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By Sharon Hawley

Yes, if the soil beneath it is healthy. One might then ask, is that likely to be the case?

There is increasing awareness of the role healthy soils can play in the future of our planet. Regenerative farming can greatly enhance food production without the use of toxic chemicals. Healthy soil can sequester vast amounts of carbon, possibly to the point of reversing global change. To be healthy, soil depends on natural complicated relationships among the organisms, plant and animal, that live in it. To go a step farther, there is mounting evidence that “roots in the ground” are very important for nurturing and maintaining the cycle of underground life.

Bottom line: bare dirt isn’t much help. So, what about lawns? They can get a bad rap as high-maintenance, water-guzzling, chemically-enhanced habitat deserts. A lawn can, however, be an effective soil-enhancer. That is my experience.

I recently took part in a community science project called “Soil Your Undies”, whereby I buried a”tighty-whitey” brief in each of 3 locations in my yard. They remained buried for 2 months, giving soil organisms the chance to devour them. One went into my lawn, one into a bed with a variety of plants and one into a more barren area. Not surprisingly, in the last area, the undies were barely decomposed, an indication that few of the essential organisms needed for healthy soil were present.

Soil Your Undies

A lot more surprising to me was that the lawn area actually yielded undies that were more decomposed than the pair buried in the mixed-plant bed. And I was not the only one who dug up well- decomposed undies from their lawn. The graph below represents the average loss of weight from 39 pairs of undies buried by families across Lake Oswego. Vegetable gardens ultimately yielded the most decomposed undies, but in second place at 47% average weight loss were the undies buried beneath lawns!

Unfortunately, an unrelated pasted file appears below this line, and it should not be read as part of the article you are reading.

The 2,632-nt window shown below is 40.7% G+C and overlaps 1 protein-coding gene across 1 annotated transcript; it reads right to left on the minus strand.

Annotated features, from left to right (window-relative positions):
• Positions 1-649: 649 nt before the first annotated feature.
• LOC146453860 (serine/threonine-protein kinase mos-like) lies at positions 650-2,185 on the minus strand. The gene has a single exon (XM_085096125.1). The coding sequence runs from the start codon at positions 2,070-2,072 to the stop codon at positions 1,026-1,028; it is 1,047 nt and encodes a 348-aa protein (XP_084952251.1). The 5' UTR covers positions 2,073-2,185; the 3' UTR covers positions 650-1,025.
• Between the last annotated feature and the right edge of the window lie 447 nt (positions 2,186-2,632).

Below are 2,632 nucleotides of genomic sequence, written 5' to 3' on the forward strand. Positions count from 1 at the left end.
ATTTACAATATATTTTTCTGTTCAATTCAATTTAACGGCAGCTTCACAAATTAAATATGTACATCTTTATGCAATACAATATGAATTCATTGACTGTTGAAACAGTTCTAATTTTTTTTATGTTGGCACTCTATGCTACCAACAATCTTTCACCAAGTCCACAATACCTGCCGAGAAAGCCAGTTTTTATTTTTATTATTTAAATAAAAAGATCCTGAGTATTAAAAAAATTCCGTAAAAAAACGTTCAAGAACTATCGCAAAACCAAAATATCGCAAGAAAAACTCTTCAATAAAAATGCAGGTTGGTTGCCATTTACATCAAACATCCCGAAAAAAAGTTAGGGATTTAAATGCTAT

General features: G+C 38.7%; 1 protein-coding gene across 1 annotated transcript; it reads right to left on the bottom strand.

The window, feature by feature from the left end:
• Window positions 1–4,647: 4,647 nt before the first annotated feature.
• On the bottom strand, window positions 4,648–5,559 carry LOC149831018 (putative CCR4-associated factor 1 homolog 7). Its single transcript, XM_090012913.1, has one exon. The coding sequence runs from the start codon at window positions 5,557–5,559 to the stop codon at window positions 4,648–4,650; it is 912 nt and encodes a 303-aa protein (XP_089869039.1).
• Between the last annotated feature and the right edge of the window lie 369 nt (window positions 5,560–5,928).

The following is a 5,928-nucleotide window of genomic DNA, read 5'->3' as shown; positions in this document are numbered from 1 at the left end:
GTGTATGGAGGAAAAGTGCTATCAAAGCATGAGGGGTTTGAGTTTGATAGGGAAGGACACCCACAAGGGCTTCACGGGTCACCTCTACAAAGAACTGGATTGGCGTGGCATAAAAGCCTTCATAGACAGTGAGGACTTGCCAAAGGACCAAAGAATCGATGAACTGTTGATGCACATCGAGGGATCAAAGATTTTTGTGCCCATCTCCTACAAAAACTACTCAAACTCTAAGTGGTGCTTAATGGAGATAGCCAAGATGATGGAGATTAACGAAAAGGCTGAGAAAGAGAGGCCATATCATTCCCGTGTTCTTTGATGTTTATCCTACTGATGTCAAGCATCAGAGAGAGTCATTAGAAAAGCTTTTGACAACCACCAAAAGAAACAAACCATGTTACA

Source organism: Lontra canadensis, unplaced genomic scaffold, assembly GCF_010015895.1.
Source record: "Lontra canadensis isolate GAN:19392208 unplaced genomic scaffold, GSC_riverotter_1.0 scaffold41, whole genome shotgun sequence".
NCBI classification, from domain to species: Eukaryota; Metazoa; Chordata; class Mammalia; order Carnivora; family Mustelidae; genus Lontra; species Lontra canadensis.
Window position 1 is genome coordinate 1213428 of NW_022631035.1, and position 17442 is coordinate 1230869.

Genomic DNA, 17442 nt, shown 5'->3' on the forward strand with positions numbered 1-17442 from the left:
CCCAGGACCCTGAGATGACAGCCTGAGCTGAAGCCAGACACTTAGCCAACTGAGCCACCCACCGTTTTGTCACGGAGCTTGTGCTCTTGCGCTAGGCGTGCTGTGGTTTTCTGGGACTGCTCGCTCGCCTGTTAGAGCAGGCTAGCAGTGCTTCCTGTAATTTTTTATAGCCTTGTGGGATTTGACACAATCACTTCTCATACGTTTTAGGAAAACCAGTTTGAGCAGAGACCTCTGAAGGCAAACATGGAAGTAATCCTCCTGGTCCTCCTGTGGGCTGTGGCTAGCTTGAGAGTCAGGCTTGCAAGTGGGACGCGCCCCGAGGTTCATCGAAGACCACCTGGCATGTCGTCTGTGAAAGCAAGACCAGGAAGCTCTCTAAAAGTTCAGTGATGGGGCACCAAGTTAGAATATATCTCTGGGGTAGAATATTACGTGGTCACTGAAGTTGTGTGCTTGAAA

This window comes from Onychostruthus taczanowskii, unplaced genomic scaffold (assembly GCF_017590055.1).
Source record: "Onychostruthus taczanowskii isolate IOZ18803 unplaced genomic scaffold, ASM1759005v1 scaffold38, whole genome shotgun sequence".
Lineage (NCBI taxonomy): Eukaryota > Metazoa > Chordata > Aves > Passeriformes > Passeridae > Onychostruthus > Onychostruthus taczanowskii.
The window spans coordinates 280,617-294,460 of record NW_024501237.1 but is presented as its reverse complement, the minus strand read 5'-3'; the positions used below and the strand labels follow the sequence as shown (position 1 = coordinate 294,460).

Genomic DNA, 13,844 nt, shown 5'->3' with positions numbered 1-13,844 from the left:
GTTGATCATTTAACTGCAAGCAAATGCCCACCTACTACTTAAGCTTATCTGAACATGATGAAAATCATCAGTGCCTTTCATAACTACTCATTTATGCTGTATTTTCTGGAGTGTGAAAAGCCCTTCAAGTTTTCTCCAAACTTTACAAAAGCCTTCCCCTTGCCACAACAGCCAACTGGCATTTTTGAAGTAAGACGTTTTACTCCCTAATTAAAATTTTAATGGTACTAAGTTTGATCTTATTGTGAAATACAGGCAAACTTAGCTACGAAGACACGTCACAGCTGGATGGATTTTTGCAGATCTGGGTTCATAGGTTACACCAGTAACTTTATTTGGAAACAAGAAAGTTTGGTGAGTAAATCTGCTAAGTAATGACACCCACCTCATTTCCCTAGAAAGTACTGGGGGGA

Undie Weight Loss by location

Possible factors contributing to the healthiness of my lawn soil:

  • There was only grass when we moved in, but now a variety of low-growing plants, all “volunteers”, have moved in. Having a diversity of plants increases the likelihood of a diversity of organisms needed to keep the habitat thriving.
  • We use no pesticides, herbicides or fertilizers anywhere in our yard. The organisms in the soil provide the necessary balance for health.
  • We mow often during growing periods, since our reel (push) mower can’t handle anything overgrown. We leave the trimmings where they fall. We haven’t watered in many years, so the lawn goes completely brown in the dry periods. The strong root system (“roots in the ground”) and healthy soil can make use of the nutrients coming in and help hold moisture in place.

My best guess is that all of the above contribute to the healthy environment in the soil, evidenced by the decomposed state of the undies buried there.

You don’t need a perfectly manicured, perfectly watered monoculture to achieve good soil health. Allowing your lawn to grow naturally without pesticides and synthetic fertilizers and making sure the soil is covered by a range of different species are all ways you can contribute to nutrient rich soil.